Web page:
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Because I think of myself as a complete motor-mouth (my father used to tease me that I was vaccinated with a phonograph needle :)), I was deeply touched. She also asked me if I think that keeping the journal has changed me. And I do.

There is great sadness and injustice — even evil — in the world. But there is also so much to love: beauty that stops the breath, music that heals the heart, a sun and moon that rise and set in clouds of light. There is honey from the bee as well as the possibility of sting. There is warmth from the fire that can burn. The thing about a gratitude journal? It helps you remember: life is good ~

 

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Happy Tết/ Chinese New Year!

When I was a child, living in Việt Nam, Tết (Việtnamese New Year) was celebrated with Chinese New Year. We (children were welcome — even American children!) burned clothing for the dead, brilliantly red  dresses and robes and hats and even shoes, each the colour of luck, gilded w/ prosperous gold. We also burned paper money, so the dead would be able to continue in the afterlife in comfort. Those are all customs of Chinese New Year, or Tết, as it’s known in many countries.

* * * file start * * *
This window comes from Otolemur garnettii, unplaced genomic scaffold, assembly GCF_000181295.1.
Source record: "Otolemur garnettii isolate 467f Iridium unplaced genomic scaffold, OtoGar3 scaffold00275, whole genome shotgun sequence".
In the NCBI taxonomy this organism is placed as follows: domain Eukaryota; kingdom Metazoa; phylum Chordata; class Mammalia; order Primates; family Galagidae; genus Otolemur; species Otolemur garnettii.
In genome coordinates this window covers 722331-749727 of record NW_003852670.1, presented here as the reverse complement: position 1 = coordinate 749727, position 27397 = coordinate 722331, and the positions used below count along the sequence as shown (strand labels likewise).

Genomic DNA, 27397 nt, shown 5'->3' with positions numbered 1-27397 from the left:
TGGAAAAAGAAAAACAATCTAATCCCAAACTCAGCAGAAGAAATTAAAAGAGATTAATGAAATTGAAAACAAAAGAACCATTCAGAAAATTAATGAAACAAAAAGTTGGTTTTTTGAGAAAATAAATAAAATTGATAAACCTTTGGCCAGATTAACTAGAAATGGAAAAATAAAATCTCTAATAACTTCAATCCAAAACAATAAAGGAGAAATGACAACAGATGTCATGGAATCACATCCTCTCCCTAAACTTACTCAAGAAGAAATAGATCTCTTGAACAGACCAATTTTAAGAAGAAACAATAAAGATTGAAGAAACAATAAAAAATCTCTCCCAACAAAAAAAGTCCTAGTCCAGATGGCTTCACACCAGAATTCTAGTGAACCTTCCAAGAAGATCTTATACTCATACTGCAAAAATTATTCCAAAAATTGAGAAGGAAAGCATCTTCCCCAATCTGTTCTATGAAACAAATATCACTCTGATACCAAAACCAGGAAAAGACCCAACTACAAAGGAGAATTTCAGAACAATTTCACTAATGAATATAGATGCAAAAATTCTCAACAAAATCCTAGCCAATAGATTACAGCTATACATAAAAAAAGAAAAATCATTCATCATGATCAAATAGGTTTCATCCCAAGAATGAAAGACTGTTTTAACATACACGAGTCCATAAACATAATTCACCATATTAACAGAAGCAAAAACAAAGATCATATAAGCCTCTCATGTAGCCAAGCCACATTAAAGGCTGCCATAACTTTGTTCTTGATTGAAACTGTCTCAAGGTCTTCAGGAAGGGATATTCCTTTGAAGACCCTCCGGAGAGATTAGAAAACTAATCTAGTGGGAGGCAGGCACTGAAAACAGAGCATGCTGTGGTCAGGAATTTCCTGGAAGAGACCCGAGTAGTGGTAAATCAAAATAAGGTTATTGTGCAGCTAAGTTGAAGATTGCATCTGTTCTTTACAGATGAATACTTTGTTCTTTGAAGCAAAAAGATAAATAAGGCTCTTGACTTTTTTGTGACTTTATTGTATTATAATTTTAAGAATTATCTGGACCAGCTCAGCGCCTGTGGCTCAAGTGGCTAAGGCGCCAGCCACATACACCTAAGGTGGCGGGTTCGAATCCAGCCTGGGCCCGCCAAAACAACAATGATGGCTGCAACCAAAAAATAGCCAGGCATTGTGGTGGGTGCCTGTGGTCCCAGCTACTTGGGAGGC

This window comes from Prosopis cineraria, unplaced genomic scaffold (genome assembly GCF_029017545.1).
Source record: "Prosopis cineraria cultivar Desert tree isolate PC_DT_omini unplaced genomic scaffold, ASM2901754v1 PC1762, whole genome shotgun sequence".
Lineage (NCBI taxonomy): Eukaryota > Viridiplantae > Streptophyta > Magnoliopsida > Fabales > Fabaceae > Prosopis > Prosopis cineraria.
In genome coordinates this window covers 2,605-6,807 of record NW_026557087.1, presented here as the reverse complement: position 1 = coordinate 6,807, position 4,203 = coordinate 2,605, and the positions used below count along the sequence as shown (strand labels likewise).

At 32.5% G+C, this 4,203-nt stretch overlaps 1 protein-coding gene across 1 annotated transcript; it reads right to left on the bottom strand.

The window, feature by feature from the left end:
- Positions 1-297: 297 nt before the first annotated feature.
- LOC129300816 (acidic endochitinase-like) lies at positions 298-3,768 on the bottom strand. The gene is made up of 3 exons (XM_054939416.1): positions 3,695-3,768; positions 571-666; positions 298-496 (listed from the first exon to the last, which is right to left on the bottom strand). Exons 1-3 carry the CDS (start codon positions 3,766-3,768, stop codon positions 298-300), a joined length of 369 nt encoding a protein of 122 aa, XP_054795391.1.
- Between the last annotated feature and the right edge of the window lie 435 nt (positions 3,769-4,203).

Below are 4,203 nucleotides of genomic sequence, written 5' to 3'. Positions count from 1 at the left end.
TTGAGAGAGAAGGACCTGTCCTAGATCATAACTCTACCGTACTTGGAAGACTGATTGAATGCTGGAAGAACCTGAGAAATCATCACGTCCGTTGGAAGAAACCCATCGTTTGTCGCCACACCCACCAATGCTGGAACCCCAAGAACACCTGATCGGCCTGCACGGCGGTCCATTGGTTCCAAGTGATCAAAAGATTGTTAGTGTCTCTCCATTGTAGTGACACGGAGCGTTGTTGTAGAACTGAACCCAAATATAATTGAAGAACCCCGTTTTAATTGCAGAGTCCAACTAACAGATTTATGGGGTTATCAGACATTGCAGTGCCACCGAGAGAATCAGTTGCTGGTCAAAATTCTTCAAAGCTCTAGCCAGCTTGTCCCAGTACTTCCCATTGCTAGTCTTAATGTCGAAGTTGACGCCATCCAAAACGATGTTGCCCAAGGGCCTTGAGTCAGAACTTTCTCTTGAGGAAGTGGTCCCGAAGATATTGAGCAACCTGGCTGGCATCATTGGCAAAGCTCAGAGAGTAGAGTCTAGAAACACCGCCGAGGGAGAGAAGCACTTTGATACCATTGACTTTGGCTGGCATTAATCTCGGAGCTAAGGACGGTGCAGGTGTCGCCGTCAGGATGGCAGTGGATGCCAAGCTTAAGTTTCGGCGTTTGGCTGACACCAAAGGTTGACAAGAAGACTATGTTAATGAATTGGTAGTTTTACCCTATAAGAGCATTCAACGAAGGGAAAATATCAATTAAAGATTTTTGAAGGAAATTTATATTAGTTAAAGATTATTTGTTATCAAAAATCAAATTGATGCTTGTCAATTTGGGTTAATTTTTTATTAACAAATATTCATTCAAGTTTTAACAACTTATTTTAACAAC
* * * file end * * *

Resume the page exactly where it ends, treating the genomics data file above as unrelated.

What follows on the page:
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Chinese New Year has had a profound impact on many countries, not just China. It shapes the celebration of religious holidays, like Buddhist New Year, but also insinuates its colourful customs and traditions into countries with only small numbers of Chinese citizens. This year — like many — the US has even issued a stamp, honouring the Chinese astrological sign for the year: the Year of the Dragon.